Biden denied that his healthcare proposals would negate private HCI, saying “the platform of the Democratic Party is what, I, in fact, approved of” – versus, say, the Bernie Sanders healthcare plan. Also, 7 million Americans had contracted COVID-19 on the president’s watch, of whom over 200,000 had died; what would it mean for them going forward if the ACA was stricken?

Trump: What about the 300,000 veterans that died due to treatment delays by the Veterans Administration during the Obama administration? And there would have been many more COVID deaths if he hadn’t quickly imposed a travel ban on visitors from China.

Biden said Trump was also opposed to Roe v. Wade (establishing abortion rights), eliciting Trump’s response that “you don’t know her [Judge Barrett’s] view on Roe v. Wade.”

Wallace steered the conversation back to healthcare. The Supreme Court was going to hear the oral arguments on the latest challenge to the ACA shortly after the election, he told the president, and “over the last four years you have promised to repeal and replace Obamacare but you have never in these four years, come up with a plan, a comprehensive plan, to replace Obamacare.” Also, “last Thursday, you signed a largely symbolic executive order to protect people with pre-existing conditions, five days before this debate. So my question sir is, what is the Trump healthcare plan.”

Far from being symbolic, said Trump, his recent orders would cut drug prices by 80 or 90%.

Wallace then asked Biden whether the public option that he proposed adding to Obamacare would end private HCI.
No, said Biden, as only people so poor they would qualify for Medicaid would be entitled to the free public option.

Trump said Bernie Sanders had suggested otherwise in “the manifesto. Biden denied the existence of such document and accused Trump of being a liar. “You just lost the left,” said Trump, “you agreed with Bernie Sanders on a plan.”

Biden charged that 10 million Americans had already lost their HCI due to Trump’s recession, 20 million more would do so if the ACA was stricken, and “he won’t ever look in your eye and say that’s what he wants to do.”

Trump said the biggest problems with the ACA had been fixed by repealing the individual mandate [Tax Cuts and Jobs Act, 2017] and confirming that HCI would not be denied based on pre-existing conditions, but the system was still too expensive so he wanted to fix it.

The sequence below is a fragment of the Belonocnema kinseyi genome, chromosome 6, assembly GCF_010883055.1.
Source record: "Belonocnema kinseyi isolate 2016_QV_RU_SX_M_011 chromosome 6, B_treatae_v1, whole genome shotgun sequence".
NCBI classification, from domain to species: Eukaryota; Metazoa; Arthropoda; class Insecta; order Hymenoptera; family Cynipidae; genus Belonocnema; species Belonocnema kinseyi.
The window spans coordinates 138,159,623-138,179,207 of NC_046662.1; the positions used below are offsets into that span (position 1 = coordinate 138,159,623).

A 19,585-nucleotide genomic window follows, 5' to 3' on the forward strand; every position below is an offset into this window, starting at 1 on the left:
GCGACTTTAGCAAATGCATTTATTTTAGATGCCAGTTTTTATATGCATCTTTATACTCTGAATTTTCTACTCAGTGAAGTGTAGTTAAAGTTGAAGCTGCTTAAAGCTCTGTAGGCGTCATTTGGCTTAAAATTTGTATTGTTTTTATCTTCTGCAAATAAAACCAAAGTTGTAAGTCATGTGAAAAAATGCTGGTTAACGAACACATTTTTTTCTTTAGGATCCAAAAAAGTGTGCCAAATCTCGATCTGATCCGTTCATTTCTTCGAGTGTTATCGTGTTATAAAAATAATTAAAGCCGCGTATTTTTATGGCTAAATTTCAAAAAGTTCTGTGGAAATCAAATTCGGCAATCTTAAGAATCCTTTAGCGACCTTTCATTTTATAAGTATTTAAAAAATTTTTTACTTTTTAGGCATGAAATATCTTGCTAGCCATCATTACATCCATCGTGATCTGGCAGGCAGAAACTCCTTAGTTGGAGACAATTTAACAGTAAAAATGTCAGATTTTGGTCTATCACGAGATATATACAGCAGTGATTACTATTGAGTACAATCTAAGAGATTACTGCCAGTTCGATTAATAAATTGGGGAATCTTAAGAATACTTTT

Biden said Trump hadn’t lowered drug prices or done anything else constructive, didn’t have a plan, and didn’t know what he was talking about.

Wallace noted that many Democrats had expressed their determination to repeal the Senate filibuster rule and pack the Supreme Court with additional justices if Judge Barrett’s appointment was confirmed. He asked what Biden’s position was on doing this,
and the latter repeatedly ducked the question.

COVID-19 (17:00) – [There have been] 7 million cases of coronavirus in the United States and more than 200,000 people have died. Even after we produce a vaccine, experts say that it could be months or even years before we come back toward anything approaching normal. My question for both of you is based on what you have said and done so far and what you have said you would do starting in 2021, why should the American people trust you more than your opponent to deal with this public health crisis going forward. In this case, the question goes to you [Biden] first. Sir, two minutes uninterrupted.

Biden blamed Trump for the pandemic. The president didn’t have a plan. He knew how serious the virus was, but downplayed it – supposedly to avoid panicking the public but actually because he panicked himself. He didn’t even ask President Xi to permit US experts to check out the virus in Wuhan, China, but instead praised Xi for being so transparent.